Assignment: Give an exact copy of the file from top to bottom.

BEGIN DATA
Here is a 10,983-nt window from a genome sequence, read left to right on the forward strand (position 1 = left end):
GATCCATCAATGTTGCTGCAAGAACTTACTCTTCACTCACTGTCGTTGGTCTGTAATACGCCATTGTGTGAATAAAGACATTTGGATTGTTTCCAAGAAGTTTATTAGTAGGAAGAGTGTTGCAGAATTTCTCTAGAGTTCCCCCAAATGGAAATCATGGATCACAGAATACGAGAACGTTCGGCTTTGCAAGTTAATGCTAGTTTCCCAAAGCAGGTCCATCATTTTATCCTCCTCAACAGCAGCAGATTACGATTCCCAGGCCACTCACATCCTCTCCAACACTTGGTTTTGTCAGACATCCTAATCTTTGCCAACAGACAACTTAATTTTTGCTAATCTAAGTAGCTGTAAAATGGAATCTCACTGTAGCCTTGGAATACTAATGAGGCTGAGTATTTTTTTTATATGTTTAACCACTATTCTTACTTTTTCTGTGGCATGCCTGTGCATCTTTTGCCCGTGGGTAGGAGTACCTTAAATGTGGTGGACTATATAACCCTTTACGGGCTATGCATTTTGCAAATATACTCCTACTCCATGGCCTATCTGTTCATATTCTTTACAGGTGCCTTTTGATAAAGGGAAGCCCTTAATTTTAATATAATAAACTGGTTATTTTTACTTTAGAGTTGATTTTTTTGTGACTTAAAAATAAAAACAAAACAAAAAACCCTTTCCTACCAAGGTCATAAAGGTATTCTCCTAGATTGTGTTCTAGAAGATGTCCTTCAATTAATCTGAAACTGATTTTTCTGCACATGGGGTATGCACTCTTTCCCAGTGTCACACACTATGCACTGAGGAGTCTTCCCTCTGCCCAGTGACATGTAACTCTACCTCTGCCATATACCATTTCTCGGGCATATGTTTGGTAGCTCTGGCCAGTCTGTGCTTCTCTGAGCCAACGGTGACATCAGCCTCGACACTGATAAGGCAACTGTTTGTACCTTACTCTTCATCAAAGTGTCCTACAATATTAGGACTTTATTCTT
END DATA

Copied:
Here is a 10,983-nt window from a genome sequence, read left to right on the forward strand (position 1 = left end):
GATCCATCAATGTTGCTGCAAGAACTTACTCTTCACTCACTGTCGTTGGTCTGTAATACGCCATTGTGTGAATAAAGACATTTGGATTGTTTCCAAGAAGTTTATTAGTAGGAAGAGTGTTGCAGAATTTCTCTAGAGTTCCCCCAAATGGAAATCATGGATCACAGAATACGAGAACGTTCGGCTTTGCAAGTTAATGCTAGTTTCCCAAAGCAGGTCCATCATTTTATCCTCCTCAACAGCAGCAGATTACGATTCCCAGGCCACTCACATCCTCTCCAACACTTGGTTTTGTCAGACATCCTAATCTTTGCCAACAGACAACTTAATTTTTGCTAATCTAAGTAGCTGTAAAATGGAATCTCACTGTAGCCTTGGAATACTAATGAGGCTGAGTATTTTTTTTATATGTTTAACCACTATTCTTACTTTTTCTGTGGCATGCCTGTGCATCTTTTGCCCGTGGGTAGGAGTACCTTAAATGTGGTGGACTATATAACCCTTTACGGGCTATGCATTTTGCAAATATACTCCTACTCCATGGCCTATCTGTTCATATTCTTTACAGGTGCCTTTTGATAAAGGGAAGCCCTTAATTTTAATATAATAAACTGGTTATTTTTACTTTAGAGTTGATTTTTTTGTGACTTAAAAATAAAAACAAAACAAAAAACCCTTTCCTACCAAGGTCATAAAGGTATTCTCCTAGATTGTGTTCTAGAAGATGTCCTTCAATTAATCTGAAACTGATTTTTCTGCACATGGGGTATGCACTCTTTCCCAGTGTCACACACTATGCACTGAGGAGTCTTCCCTCTGCCCAGTGACATGTAACTCTACCTCTGCCATATACCATTTCTCGGGCATATGTTTGGTAGCTCTGGCCAGTCTGTGCTTCTCTGAGCCAACGGTGACATCAGCCTCGACACTGATAAGGCAACTGTTTGTACCTTACTCTTCATCAAAGTGTCCTACAATATTAGGACTTTATTCTT